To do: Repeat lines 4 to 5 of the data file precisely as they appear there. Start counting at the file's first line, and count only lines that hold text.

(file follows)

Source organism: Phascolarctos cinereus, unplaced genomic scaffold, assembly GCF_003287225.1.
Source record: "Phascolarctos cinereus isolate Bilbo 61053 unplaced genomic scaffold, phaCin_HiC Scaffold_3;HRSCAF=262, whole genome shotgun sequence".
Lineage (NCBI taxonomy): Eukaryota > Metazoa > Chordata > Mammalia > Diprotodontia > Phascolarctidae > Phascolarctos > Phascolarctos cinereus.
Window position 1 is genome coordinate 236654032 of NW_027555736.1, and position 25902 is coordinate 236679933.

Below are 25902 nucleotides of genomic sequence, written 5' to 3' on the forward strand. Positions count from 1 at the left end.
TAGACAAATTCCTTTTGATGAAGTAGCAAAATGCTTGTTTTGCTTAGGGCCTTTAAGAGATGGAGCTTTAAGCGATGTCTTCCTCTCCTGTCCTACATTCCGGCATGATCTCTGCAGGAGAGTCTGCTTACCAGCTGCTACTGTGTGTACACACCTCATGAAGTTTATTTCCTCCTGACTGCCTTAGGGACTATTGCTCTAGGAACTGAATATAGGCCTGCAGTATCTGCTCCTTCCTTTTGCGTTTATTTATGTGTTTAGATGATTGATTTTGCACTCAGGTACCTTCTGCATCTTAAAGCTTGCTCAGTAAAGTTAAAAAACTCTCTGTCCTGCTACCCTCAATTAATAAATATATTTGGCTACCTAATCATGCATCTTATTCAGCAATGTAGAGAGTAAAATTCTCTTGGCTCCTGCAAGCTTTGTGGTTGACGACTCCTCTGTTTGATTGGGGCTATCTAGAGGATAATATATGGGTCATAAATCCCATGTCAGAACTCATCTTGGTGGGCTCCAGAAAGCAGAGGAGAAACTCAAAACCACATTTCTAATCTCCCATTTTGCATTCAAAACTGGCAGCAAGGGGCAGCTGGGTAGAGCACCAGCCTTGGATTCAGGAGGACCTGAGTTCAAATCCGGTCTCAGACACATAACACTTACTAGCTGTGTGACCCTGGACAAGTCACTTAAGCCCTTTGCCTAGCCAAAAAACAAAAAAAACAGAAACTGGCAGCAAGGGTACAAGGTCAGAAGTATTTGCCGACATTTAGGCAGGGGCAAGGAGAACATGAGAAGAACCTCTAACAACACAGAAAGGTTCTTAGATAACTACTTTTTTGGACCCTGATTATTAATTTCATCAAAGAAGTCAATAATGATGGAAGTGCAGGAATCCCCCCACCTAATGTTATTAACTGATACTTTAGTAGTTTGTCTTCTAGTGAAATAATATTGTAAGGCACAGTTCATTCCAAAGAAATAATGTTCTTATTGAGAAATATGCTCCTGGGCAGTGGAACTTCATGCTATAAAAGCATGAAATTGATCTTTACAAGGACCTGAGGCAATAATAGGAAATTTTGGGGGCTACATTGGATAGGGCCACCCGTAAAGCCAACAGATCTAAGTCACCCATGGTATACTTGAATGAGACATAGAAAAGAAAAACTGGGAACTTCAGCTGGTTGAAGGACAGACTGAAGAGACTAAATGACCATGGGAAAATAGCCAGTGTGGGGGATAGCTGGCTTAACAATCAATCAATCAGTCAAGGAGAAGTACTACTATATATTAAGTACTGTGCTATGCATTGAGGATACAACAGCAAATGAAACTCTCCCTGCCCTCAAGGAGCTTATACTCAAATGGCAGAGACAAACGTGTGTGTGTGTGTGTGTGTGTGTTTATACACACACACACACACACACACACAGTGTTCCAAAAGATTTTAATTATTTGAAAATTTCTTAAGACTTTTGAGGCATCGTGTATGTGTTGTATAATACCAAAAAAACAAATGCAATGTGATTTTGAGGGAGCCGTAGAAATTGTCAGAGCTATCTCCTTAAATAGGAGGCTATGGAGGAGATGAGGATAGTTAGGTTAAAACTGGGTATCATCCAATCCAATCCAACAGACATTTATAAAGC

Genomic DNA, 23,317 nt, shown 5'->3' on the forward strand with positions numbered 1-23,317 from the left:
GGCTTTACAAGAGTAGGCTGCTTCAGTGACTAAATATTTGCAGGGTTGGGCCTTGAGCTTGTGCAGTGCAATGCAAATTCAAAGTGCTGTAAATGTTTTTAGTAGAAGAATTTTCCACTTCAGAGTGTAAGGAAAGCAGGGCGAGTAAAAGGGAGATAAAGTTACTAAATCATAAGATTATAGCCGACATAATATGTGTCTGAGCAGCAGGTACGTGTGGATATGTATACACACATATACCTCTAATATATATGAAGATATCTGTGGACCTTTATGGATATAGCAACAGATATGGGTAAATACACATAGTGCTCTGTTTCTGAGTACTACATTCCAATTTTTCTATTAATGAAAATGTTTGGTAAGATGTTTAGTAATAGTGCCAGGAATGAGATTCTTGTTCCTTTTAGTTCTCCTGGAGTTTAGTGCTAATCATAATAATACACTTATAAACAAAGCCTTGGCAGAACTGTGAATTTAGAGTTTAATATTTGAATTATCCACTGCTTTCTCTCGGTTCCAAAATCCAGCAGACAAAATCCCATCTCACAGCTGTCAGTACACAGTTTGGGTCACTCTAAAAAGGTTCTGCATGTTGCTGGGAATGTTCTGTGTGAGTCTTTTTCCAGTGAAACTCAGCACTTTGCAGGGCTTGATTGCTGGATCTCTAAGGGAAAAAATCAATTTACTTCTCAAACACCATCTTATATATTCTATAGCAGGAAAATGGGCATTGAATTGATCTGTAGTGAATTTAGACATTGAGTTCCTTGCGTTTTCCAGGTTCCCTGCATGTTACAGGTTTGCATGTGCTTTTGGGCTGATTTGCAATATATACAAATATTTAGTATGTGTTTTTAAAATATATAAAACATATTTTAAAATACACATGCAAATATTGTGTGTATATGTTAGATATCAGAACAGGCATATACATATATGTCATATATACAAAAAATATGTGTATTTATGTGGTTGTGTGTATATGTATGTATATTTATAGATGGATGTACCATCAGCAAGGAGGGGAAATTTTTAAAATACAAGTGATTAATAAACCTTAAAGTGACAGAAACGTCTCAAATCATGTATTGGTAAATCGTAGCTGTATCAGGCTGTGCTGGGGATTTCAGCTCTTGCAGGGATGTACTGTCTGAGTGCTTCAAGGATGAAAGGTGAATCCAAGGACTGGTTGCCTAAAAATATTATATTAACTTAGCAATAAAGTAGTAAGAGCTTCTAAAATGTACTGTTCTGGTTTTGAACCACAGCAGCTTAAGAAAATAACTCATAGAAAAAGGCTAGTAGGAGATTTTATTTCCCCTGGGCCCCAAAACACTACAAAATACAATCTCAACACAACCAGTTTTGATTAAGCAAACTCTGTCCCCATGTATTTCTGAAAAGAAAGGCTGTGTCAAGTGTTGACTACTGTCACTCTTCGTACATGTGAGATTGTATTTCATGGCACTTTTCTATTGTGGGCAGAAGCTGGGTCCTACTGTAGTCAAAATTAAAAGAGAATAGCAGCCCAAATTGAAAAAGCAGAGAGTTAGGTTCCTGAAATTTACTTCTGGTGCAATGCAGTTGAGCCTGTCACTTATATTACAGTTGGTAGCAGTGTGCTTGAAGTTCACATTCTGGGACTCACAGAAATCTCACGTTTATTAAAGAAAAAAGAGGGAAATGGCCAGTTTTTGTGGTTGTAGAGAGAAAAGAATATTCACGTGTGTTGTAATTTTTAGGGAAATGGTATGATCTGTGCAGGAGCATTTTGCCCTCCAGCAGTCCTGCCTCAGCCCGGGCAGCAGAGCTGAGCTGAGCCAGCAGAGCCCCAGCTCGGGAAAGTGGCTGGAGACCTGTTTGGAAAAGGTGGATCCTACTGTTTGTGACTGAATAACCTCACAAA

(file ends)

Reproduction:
Window position 1 is genome coordinate 236654032 of NW_027555736.1, and position 25902 is coordinate 236679933.

Below are 25902 nucleotides of genomic sequence, written 5' to 3' on the forward strand. Positions count from 1 at the left end.